The City of Grafton will be hosting its annual youth basketball tournament this weekend. The games will start tomorrow morning at 8:00 a.m. with the final game wrapping up around 7:00 p.m. The tournament will consist of 3 on 3 match-ups for 3rd grade boys and girls with teams playing 5 on 5 in grades 4-6. Games will be played at the Grafton Armory along with High School and Century gymnasiums with brackets and schedules posted at each location. Over 35 teams have signed up for this years event and tournament organizer Ed Sevigny says the teams are coming from all over the area. He says it should be a fun day and great way for the kids to get some valuable basketball experience.
American Crystal Sugar Co. officials say they're worried that a slowdown in rail service could cost the company millions of dollars if it continues to disrupt production. The cooperative says it plans to scale back on output at three of its plants because it's running out of storage space waiting for rail cars. BNSF spokeswoman Amy McBeth says service is being impacted by "extreme cold and winter weather conditions" in the Midwest, and the railway has put a priority on serving Crystal Sugar. Crystal CEO David Berg says he understands that weather can be a problem but adds that it's not a "new phenomenon" in the Northern Plains and increased oil traffic has made it a "bigger pinch." Berg says Crystal does not have another viable transportation option.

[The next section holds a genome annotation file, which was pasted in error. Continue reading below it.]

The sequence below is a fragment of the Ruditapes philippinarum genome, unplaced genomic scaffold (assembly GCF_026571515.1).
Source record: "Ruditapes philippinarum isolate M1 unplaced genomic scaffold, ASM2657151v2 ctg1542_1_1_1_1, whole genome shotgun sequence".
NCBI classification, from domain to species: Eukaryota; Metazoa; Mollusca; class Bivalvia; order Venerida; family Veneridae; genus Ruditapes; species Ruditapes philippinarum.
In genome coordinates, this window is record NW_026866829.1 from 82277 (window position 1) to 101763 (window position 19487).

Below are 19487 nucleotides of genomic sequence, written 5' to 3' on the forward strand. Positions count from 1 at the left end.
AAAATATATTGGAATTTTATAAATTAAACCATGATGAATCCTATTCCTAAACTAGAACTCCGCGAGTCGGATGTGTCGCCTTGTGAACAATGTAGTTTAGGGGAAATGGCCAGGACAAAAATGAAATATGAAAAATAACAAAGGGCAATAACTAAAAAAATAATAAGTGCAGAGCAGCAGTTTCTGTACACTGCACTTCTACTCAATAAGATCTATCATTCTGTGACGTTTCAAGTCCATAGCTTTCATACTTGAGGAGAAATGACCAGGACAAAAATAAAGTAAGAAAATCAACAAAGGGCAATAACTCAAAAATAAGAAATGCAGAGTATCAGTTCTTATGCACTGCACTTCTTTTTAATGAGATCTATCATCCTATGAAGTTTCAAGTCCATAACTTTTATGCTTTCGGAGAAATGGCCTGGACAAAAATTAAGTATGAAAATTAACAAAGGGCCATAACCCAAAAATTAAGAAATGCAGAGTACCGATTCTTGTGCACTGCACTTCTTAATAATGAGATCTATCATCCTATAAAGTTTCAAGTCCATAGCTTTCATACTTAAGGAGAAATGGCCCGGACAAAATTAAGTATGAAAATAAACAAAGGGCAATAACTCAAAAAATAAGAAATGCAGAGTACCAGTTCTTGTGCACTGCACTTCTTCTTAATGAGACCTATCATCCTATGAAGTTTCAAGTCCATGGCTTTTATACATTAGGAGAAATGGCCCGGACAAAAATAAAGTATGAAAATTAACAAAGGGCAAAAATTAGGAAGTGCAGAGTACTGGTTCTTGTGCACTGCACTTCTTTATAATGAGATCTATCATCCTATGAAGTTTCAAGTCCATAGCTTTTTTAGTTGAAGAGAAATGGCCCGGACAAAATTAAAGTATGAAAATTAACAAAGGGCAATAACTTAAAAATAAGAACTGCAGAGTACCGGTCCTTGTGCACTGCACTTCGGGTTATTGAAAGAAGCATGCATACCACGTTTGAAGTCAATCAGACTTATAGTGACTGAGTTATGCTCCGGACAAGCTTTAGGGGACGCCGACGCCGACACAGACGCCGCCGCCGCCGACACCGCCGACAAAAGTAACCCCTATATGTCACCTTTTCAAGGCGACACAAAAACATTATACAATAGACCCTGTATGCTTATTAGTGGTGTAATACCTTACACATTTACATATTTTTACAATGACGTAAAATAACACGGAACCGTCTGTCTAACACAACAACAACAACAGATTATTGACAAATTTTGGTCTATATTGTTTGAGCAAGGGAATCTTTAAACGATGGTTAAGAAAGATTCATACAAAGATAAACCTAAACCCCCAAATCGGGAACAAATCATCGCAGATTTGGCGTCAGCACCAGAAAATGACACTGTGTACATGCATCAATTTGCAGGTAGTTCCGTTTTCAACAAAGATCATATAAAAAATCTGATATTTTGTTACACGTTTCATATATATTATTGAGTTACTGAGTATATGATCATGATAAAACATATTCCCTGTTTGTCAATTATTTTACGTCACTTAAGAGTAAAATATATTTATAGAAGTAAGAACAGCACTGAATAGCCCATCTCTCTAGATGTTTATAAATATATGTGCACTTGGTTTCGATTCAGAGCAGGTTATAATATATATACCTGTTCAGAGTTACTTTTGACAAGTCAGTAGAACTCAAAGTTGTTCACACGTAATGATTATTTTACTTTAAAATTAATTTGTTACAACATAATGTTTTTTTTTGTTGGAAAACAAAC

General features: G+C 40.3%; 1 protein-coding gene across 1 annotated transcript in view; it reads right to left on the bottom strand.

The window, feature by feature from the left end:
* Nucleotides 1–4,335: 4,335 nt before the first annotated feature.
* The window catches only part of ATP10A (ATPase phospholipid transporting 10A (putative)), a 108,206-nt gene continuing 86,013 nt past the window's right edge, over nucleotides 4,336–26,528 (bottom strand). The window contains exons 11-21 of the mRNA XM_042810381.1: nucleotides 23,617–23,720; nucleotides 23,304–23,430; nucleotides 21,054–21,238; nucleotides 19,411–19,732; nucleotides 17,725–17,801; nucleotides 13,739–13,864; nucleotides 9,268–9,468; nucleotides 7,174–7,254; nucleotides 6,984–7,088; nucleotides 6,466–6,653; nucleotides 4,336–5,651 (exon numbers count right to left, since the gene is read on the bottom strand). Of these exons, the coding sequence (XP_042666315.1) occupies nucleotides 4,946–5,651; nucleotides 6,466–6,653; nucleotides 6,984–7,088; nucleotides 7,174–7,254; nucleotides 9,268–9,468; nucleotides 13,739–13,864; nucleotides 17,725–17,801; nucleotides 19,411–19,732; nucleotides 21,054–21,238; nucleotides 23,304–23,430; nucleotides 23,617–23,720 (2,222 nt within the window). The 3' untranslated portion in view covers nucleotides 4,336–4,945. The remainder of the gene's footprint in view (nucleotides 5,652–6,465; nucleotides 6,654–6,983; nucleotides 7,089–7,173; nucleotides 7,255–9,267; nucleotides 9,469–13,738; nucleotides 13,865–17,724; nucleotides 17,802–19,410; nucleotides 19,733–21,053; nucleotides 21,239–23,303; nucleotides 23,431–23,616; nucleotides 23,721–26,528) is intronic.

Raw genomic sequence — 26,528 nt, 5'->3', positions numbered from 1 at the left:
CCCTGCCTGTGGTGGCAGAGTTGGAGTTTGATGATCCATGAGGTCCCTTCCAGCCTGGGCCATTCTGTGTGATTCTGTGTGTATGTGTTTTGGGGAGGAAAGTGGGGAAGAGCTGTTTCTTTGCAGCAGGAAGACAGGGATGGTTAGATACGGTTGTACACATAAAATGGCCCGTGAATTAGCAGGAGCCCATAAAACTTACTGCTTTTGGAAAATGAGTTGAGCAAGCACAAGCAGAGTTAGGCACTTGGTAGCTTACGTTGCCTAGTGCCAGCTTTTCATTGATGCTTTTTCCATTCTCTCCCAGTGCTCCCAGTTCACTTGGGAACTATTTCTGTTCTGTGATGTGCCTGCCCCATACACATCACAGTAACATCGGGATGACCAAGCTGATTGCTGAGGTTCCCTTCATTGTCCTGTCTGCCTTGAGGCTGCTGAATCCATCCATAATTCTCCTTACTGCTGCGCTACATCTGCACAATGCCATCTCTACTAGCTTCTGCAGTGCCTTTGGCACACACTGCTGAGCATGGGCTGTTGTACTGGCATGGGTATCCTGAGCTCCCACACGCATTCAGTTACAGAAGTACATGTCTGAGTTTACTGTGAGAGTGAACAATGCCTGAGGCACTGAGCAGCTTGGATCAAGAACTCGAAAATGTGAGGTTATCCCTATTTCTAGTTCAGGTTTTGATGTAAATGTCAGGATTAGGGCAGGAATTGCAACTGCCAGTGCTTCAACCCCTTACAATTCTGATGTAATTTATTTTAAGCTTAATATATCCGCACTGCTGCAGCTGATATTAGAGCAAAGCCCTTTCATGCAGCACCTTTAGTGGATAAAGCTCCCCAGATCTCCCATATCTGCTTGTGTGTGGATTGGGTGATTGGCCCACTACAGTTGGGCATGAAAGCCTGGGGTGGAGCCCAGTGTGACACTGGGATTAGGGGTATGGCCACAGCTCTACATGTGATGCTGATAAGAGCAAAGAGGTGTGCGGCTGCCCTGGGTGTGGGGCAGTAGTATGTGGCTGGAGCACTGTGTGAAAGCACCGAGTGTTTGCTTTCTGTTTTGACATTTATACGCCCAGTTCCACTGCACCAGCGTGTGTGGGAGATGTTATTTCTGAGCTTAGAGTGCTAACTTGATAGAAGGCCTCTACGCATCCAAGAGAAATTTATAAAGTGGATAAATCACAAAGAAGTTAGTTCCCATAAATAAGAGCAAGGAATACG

The Pembina County & Area Sportsman's Club is sponsoring an ice fishing derby on Lake Renwick in Icelandic State Park on Saturday. The Derby runs from 10:00 a.m to 1:00 p.m. Prizes will be awarded for the largest northern and perch caught. Kids and the oldest fisherman to catch a fish will also compete for prizes. Entry fee is $10.00 a person, it's free for children 12 and under. Icelandic Park is located five miles West of Cavalier on Highway 5, follow the detour signs to enter. Registration is near the boat ramp. Participants must have a valid North Dakota fishing license to compete. For more information call 701-265-4561